Thursday, September 20, 2012

Activists Beware - Boycotts are a Two-Edged Sword.

From an original comment posted on Nonprofit Quarterly:  by Tom King (c) 2012
    Chik-Fil-A employee takes water to thirsty gay protesters.
  • The above referenced NPQ article was headlined: Boycotts; They Still Got It! Chick-fil-A Reportedly to Stop Funding Anti-Gay Groups.  In the article, editor Ruth McCambridge reported that the boycott of "Chick-Fil-A" had been successful.  When I commented that maybe one shouldn't gloat over the success of these kinds of boycotts, since the result was that Chik-Fil-A cut off all funding to any political group and that other corporations were likely to follow their example - especially since, as I pointed out in a comment that boycotts are a two-edged sword.  Ruth wrote back complaining that she wasn't gloating, but that maybe she was in the headline, but she stood by "the process point" which seemed to be "Nanny nanny boo boo, we beat Chik-Fil-A."

I didn't mean to disparage the article when I used the term "gloating". The article was fairly balanced for NPQ, though the headline was not.  Nor did I wish to get into a debate over semantics, which is what this whole thing is about in the end.

As Rush Limbaugh opines on a regular basis, "The law is a teacher." The LGBT folk, in insisting that same-sex alliances, be not only legalized, but called "marriage", have recognized this principle. Let's face it, the reason for their insistence that it be called "marriage" and not some sort of "civil union" is because they hope to teach our society that same-sex relationships are no different from traditional marriages. For conservative Christians, it's an attempt to legitimize what they believe to be a "sin" by simply renaming it.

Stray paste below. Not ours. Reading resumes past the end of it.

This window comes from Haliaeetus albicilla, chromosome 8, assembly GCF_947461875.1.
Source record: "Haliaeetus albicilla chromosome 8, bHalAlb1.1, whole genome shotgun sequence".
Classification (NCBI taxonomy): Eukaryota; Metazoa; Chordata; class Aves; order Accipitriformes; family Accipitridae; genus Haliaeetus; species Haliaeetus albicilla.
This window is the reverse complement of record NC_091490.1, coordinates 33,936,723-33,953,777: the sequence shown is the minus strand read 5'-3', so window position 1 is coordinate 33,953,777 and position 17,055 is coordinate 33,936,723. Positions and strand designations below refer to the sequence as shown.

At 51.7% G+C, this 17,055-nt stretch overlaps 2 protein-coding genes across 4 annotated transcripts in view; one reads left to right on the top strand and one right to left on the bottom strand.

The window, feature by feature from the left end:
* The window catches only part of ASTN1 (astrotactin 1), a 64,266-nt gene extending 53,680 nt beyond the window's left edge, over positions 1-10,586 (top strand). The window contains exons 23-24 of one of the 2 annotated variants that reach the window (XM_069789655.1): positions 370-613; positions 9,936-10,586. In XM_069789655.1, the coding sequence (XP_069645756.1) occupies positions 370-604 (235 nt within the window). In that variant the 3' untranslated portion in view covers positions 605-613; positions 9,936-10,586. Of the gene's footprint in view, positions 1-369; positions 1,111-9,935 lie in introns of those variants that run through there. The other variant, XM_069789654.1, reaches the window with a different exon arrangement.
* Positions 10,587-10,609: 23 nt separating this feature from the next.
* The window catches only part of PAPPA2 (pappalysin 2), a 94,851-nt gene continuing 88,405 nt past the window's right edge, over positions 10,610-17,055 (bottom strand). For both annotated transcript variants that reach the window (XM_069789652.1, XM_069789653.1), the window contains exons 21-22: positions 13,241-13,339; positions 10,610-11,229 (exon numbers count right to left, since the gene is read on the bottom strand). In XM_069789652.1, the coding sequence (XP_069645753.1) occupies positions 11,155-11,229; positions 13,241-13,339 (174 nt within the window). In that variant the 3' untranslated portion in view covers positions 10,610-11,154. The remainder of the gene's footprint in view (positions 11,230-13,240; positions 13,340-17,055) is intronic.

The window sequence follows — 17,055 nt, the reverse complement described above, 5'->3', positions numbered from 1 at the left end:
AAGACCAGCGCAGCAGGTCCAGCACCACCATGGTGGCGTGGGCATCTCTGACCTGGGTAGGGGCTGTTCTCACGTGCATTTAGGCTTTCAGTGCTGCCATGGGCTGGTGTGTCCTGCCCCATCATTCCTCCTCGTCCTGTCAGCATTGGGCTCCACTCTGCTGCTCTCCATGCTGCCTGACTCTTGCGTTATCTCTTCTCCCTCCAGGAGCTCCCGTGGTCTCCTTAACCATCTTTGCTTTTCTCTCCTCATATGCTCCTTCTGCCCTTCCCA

Not that there is not already plenty of that going on, just not that many sins get canonized into law. Suppose a law were to be passed that redefines robbery as something else, like, say, "redistribution of wealth". Suppose we decided to call lying something else, like say, "political speech". We've already lost the redefinition fight over "adultery" and "greed" (now called "true love" and "good business"). Seems a shame to plant our flag over gay "marriage", after letting the rest of it slide.

Ah, well, I suppose the whole thing is a lost cause. The Bible does say some pretty bleak things about the condition of the world at the end of time after all. The confusing thing is that while we've learned a lot as a culture in America about the Golden Rule, we seem hell-bent to legislate any other form of morality out of existence. It seems like everybody's got a favorite sin they'd like to get made legal. While I have no problem with people committing all manner of sins so long as they aren't committing them against me, it does bother me to be villified for believing something is wrong that I know to be wrong. We should be careful about that.

The pro-Eugenics crowd in the early part of the last century attempted to create laws that would alter long-held beliefs about who had the right to live and who did not. Legislating morality is always a dangerous business. One of the reasons I like the English language is that there are so many different words in it, that you can always find a precise term for everything. Co-opting an existing word for other purposes tends to muddy the language, which is, of course the point of calling a same-sex union a "marriage".

Shakespeare once wrote, "A rose by any other name would smell as sweet." Apparently, the LGBT lobby doesn't think so. Conservatives like me do.  Give LGBT couples the rights, but for heaven's sake, call it something else. The whole issue is a difference of opinion that should be debated openly. I hope it doesn't degenerate to dueling boycotts. This country is in tough enough financial shape without politics suppressing business.


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